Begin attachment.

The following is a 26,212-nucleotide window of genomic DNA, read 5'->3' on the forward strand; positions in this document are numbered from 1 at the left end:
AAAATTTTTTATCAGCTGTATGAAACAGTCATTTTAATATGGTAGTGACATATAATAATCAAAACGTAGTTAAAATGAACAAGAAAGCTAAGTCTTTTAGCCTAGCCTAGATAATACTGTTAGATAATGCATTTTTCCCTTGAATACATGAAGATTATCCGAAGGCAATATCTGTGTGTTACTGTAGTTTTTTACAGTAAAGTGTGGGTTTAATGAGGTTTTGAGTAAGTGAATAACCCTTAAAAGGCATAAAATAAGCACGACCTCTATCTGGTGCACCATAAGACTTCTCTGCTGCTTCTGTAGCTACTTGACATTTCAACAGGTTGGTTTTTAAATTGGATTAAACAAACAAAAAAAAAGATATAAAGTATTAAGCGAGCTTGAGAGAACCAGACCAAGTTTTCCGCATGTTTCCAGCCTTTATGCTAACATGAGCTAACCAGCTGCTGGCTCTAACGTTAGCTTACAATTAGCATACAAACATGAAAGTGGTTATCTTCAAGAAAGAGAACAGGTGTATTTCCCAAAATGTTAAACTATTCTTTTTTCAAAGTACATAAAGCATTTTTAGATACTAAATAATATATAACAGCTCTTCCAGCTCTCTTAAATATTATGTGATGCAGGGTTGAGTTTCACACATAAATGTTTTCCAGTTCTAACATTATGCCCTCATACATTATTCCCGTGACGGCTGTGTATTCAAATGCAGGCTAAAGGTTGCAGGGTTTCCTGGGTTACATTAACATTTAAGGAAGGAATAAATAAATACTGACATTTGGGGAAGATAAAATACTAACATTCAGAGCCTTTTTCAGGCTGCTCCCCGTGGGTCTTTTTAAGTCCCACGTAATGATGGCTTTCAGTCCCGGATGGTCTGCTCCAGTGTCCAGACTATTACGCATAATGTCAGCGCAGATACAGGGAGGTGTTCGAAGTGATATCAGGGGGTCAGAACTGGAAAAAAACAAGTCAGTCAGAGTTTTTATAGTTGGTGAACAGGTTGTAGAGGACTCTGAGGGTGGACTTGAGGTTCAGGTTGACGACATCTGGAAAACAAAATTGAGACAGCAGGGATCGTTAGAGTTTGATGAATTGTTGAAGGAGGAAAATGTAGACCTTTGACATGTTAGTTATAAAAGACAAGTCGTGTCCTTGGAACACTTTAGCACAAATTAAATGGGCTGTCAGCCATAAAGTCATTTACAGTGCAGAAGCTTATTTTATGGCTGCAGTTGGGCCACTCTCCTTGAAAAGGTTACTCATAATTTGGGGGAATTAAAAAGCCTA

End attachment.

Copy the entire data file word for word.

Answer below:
The following is a 26,212-nucleotide window of genomic DNA, read 5'->3' on the forward strand; positions in this document are numbered from 1 at the left end:
AAAATTTTTTATCAGCTGTATGAAACAGTCATTTTAATATGGTAGTGACATATAATAATCAAAACGTAGTTAAAATGAACAAGAAAGCTAAGTCTTTTAGCCTAGCCTAGATAATACTGTTAGATAATGCATTTTTCCCTTGAATACATGAAGATTATCCGAAGGCAATATCTGTGTGTTACTGTAGTTTTTTACAGTAAAGTGTGGGTTTAATGAGGTTTTGAGTAAGTGAATAACCCTTAAAAGGCATAAAATAAGCACGACCTCTATCTGGTGCACCATAAGACTTCTCTGCTGCTTCTGTAGCTACTTGACATTTCAACAGGTTGGTTTTTAAATTGGATTAAACAAACAAAAAAAAAGATATAAAGTATTAAGCGAGCTTGAGAGAACCAGACCAAGTTTTCCGCATGTTTCCAGCCTTTATGCTAACATGAGCTAACCAGCTGCTGGCTCTAACGTTAGCTTACAATTAGCATACAAACATGAAAGTGGTTATCTTCAAGAAAGAGAACAGGTGTATTTCCCAAAATGTTAAACTATTCTTTTTTCAAAGTACATAAAGCATTTTTAGATACTAAATAATATATAACAGCTCTTCCAGCTCTCTTAAATATTATGTGATGCAGGGTTGAGTTTCACACATAAATGTTTTCCAGTTCTAACATTATGCCCTCATACATTATTCCCGTGACGGCTGTGTATTCAAATGCAGGCTAAAGGTTGCAGGGTTTCCTGGGTTACATTAACATTTAAGGAAGGAATAAATAAATACTGACATTTGGGGAAGATAAAATACTAACATTCAGAGCCTTTTTCAGGCTGCTCCCCGTGGGTCTTTTTAAGTCCCACGTAATGATGGCTTTCAGTCCCGGATGGTCTGCTCCAGTGTCCAGACTATTACGCATAATGTCAGCGCAGATACAGGGAGGTGTTCGAAGTGATATCAGGGGGTCAGAACTGGAAAAAAACAAGTCAGTCAGAGTTTTTATAGTTGGTGAACAGGTTGTAGAGGACTCTGAGGGTGGACTTGAGGTTCAGGTTGACGACATCTGGAAAACAAAATTGAGACAGCAGGGATCGTTAGAGTTTGATGAATTGTTGAAGGAGGAAAATGTAGACCTTTGACATGTTAGTTATAAAAGACAAGTCGTGTCCTTGGAACACTTTAGCACAAATTAAATGGGCTGTCAGCCATAAAGTCATTTACAGTGCAGAAGCTTATTTTATGGCTGCAGTTGGGCCACTCTCCTTGAAAAGGTTACTCATAATTTGGGGGAATTAAAAAGCCTA